As early humans, we learned and adapted within the context of our surroundings. When humans first learned that fire makes life easier (like cooking meat and keeping warm) the idea of fire was eagerly embraced as necessary for survival.
I’ll bet before people figured out the “use value” of fire, it probably was a very frightening thing to experience – consequently something one should avoid.
Crazy ideas are like that.
The music industry fought tooth and nail to avoid the crazy idea of digitally produced, reproduced and distributed music. Looking back, it’s hard to imagine the folly of their resistance to this crazy idea. But they did for nearly a decade at great harm to their shareholders.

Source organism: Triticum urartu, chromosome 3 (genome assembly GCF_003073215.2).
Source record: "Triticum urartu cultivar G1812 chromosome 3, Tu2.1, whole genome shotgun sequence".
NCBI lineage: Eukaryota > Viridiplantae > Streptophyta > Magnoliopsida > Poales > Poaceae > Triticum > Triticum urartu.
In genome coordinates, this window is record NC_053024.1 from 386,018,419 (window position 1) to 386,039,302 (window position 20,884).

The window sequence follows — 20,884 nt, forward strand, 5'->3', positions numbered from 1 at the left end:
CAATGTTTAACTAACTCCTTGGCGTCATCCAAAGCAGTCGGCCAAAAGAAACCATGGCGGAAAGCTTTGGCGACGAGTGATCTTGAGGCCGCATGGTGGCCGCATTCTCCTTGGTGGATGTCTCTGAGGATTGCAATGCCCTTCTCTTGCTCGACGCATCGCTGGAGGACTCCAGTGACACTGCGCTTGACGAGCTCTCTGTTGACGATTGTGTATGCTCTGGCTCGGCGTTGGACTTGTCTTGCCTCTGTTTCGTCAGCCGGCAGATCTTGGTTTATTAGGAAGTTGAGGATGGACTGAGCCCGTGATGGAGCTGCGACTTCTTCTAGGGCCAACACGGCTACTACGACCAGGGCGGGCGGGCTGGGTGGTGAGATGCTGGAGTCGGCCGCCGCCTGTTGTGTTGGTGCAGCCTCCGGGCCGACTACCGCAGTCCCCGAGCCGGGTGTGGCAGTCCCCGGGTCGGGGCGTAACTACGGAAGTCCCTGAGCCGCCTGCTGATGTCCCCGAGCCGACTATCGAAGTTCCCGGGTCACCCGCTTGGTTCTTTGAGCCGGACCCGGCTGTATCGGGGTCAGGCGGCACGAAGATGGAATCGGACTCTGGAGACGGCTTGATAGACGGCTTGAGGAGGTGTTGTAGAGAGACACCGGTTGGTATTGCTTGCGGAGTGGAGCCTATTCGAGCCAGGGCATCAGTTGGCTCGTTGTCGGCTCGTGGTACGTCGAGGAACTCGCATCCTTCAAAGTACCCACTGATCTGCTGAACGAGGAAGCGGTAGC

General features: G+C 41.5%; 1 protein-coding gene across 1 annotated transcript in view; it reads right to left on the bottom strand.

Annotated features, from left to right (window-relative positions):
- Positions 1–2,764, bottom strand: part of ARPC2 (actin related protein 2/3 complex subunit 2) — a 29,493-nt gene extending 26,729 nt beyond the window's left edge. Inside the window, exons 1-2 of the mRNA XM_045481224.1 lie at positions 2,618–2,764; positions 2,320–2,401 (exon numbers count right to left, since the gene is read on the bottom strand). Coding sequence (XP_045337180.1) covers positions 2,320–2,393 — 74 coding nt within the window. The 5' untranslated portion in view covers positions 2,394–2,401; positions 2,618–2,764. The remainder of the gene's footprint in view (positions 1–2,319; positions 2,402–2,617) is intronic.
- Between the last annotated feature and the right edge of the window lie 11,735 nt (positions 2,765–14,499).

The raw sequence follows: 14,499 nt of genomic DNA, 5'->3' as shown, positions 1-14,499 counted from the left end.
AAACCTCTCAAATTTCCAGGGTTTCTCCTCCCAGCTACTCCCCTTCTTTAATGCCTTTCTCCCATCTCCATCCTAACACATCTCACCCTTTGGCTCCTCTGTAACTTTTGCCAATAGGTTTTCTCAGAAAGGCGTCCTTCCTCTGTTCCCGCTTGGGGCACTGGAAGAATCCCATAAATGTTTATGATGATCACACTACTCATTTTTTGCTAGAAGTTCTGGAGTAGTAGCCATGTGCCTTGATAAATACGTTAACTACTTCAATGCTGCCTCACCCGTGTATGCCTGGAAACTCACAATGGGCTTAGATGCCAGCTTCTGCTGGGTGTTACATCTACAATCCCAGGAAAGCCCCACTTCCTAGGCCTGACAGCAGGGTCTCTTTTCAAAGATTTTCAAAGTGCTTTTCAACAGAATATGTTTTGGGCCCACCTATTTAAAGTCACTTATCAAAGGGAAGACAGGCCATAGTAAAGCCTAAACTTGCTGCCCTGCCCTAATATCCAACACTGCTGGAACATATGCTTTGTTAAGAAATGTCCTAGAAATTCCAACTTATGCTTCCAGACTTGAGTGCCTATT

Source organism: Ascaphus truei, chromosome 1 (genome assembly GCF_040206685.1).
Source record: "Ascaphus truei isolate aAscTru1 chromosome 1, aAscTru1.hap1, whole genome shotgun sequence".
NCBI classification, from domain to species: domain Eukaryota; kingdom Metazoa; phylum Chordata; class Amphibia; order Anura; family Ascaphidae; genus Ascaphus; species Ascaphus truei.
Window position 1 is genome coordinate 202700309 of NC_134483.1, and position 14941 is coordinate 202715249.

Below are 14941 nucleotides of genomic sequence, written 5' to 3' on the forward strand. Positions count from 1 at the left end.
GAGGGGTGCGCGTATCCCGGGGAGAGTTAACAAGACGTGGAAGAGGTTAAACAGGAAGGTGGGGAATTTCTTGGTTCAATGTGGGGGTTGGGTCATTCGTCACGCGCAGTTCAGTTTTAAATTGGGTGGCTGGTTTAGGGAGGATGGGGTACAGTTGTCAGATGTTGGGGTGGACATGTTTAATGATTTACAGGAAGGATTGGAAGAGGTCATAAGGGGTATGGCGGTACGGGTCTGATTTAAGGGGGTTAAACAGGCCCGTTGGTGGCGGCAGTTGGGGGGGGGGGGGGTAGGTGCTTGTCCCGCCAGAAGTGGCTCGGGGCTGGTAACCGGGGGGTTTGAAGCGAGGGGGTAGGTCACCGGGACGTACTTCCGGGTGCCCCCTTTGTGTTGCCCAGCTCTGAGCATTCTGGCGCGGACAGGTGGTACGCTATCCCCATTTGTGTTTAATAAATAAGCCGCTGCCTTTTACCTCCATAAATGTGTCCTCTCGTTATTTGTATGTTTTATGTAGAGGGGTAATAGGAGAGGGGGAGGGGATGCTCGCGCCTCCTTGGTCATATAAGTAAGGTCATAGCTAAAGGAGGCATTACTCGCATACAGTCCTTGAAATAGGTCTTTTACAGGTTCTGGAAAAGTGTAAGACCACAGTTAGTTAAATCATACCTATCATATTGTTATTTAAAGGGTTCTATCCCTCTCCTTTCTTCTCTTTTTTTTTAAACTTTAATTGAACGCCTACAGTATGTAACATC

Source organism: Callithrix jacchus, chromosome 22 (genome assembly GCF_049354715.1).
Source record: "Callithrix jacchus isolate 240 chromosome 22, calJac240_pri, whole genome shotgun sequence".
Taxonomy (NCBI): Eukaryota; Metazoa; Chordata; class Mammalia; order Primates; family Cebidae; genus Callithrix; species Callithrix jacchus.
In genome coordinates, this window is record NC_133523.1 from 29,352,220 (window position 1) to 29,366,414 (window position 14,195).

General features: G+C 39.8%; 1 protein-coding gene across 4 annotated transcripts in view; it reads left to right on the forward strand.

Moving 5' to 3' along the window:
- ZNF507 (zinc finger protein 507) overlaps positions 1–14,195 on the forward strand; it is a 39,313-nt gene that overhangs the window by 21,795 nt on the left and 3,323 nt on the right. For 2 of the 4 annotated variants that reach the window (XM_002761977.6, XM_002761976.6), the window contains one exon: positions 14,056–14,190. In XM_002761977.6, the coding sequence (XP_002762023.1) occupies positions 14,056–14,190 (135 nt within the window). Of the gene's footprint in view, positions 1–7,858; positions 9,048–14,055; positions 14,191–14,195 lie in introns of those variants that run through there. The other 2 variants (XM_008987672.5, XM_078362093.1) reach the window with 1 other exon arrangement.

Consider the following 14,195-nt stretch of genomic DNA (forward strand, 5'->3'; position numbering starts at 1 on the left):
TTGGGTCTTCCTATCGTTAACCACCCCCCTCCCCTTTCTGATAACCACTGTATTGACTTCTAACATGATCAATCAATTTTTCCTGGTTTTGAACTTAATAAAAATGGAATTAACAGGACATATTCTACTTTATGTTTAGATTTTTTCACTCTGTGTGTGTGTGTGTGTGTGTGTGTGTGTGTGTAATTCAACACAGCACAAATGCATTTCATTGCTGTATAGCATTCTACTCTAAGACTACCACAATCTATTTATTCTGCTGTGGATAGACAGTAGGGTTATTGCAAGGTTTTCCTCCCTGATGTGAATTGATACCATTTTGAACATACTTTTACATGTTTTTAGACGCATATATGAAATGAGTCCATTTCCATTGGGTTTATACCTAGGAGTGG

Consumers weren’t demanding the crazy idea of digital music be created out of their unmet need for digital music. Yet once its use value was realized, the crazy idea changed an industry and the world.
The same is true for more commonplace crazy ideas like the Swiffer, which changed how people clean their homes. Netflix which destroyed its established brick and mortar video rental competitors. Even DiGiorno Pizza, which elevated the idea of frozen pizza to freshly delivered pizza status. Nobody was asking for these crazy ideas, yet each one proved massively successful.
Excerpt from our friends at Branding Strategy Insider | The Blake Project